Venezuela's National Minimum Wage Increases by 60% on May Day

Venezuelan President Nicolas Maduro announced an increase to the minimum wage Sunday, which he said would help to shield workers' from the effects of the economic crisis in the country.

By Venezuelanalysis
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Venezuelan President Nicolas Maduro announced an increase to the minimum wage Sunday, which he said would help to shield workers' from the worst effects of the three year long economic crisis in the country.

In a televised address to the nation, Maduro revealed that the cash value of Venezuela's national wage would be increased by 60 percent, while the value of food coupons would rise by 15 percent.

"May Day is not a day of capitalism or the right-wing... May 1 belongs to the working class," said the president. 

The increase brings Venezuela's integrated national minimum wage to a total of 200,000 bolivars (USD $47 at the black market rate), including 65,000 bolivars in cash and 135,000 in food credits. The value of the food coupons may also be paid in cash at the request of the worker, added Maduro.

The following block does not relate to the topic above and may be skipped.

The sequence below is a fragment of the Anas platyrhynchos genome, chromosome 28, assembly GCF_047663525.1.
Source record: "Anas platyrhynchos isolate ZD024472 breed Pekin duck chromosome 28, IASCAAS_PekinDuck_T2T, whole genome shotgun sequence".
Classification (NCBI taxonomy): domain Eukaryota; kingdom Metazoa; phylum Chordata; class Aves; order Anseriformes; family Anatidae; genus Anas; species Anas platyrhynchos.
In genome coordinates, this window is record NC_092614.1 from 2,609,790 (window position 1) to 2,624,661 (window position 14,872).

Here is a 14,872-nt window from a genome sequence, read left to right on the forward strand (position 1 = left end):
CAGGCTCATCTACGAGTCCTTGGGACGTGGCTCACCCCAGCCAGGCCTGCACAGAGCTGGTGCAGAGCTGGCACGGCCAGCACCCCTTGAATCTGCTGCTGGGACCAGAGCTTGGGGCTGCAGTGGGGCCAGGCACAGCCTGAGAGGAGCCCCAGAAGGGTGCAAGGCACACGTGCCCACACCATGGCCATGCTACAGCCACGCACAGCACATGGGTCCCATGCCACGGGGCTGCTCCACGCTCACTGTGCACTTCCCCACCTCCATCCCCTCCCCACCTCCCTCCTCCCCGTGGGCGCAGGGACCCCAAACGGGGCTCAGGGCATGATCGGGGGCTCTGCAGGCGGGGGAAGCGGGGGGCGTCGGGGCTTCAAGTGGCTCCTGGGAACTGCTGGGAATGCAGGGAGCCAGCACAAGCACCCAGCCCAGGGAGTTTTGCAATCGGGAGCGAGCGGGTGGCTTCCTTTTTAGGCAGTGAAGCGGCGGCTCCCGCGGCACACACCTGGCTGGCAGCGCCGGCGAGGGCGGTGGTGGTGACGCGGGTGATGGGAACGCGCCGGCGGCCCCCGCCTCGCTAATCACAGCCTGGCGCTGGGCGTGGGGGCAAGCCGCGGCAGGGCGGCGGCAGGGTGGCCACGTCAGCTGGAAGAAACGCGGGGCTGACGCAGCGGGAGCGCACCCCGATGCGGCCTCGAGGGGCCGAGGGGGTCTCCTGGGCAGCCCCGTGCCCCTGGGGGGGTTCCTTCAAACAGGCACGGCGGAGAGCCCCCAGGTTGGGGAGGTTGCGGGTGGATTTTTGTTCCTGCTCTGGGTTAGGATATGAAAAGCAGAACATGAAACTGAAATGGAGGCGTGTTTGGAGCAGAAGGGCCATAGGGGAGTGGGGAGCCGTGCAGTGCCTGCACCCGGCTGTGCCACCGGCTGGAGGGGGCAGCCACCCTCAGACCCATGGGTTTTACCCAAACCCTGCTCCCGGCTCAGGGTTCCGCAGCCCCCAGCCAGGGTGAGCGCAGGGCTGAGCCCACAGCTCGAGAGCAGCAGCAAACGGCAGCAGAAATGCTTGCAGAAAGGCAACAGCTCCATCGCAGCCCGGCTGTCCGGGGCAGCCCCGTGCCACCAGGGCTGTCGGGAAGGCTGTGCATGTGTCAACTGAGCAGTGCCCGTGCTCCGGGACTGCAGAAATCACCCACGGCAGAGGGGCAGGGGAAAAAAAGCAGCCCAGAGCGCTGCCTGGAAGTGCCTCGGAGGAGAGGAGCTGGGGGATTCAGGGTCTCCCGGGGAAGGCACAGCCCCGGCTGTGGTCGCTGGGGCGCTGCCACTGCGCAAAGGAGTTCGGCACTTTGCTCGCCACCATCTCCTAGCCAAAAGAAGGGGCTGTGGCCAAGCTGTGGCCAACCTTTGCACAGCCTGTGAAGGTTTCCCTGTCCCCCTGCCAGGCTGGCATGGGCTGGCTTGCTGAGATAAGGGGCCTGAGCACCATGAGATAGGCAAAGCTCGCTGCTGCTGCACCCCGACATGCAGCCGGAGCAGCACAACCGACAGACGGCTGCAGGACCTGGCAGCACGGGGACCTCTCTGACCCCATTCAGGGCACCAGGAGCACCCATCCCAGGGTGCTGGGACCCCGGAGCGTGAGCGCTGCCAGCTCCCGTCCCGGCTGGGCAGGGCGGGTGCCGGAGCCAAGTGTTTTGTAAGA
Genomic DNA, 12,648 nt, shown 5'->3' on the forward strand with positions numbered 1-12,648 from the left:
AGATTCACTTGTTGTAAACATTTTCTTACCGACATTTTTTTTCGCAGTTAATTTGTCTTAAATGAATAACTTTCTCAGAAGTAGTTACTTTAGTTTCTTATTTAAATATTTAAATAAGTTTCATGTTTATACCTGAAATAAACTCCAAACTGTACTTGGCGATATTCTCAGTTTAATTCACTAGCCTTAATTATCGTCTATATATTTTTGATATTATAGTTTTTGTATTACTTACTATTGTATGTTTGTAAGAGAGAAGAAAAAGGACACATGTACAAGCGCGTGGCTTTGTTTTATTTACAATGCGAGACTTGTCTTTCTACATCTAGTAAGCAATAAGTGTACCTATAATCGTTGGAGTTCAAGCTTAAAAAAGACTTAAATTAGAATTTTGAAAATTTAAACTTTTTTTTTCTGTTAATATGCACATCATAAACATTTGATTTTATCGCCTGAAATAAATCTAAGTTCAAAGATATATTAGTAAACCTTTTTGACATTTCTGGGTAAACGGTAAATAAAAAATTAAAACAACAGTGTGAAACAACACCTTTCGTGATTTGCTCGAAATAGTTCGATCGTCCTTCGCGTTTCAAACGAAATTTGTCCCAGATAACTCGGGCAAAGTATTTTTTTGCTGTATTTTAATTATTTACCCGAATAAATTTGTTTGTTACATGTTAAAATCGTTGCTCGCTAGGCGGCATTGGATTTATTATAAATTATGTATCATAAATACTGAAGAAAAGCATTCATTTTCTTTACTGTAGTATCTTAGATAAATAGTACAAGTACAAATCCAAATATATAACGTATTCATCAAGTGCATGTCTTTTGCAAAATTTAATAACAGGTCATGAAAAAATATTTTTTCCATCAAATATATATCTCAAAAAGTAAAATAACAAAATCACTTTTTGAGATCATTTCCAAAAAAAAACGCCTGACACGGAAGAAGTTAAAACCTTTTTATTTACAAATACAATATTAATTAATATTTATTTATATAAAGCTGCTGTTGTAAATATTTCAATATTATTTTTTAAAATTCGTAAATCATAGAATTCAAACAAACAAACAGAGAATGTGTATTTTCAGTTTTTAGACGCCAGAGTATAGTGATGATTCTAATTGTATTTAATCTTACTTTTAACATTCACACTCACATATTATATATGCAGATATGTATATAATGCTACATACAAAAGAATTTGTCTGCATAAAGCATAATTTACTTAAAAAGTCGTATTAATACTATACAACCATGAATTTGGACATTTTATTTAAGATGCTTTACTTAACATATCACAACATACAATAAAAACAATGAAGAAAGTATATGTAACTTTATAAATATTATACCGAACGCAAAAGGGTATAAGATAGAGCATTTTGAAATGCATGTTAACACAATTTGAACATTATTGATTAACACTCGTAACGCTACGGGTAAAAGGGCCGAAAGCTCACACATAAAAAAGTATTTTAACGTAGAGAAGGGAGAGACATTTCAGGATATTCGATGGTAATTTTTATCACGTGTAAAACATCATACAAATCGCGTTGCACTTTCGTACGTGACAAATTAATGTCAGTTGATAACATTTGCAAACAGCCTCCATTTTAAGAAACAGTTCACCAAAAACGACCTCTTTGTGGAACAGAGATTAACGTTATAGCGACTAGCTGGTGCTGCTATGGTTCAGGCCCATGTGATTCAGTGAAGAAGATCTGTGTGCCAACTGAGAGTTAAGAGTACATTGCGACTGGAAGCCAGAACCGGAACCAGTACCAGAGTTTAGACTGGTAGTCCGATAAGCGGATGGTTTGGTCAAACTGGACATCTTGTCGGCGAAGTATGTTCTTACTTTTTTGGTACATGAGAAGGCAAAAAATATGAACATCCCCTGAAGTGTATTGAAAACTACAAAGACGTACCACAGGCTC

In another announcement to mark the historic date, the president also announced that an additional "special economic war bonus" would be paid to the more than 3 million pensioners living in Venezuela from May 1 onwards. The bonus brings national pensions in Venezuela to almost 85,000 bolivars. 

According to the president, the increase marks the 37th rise in the national minimum wage since the Bolivarian government came to power in 1999. Nonetheless, increases over the past three years have failed to keep up with the country's triple digit inflation. 

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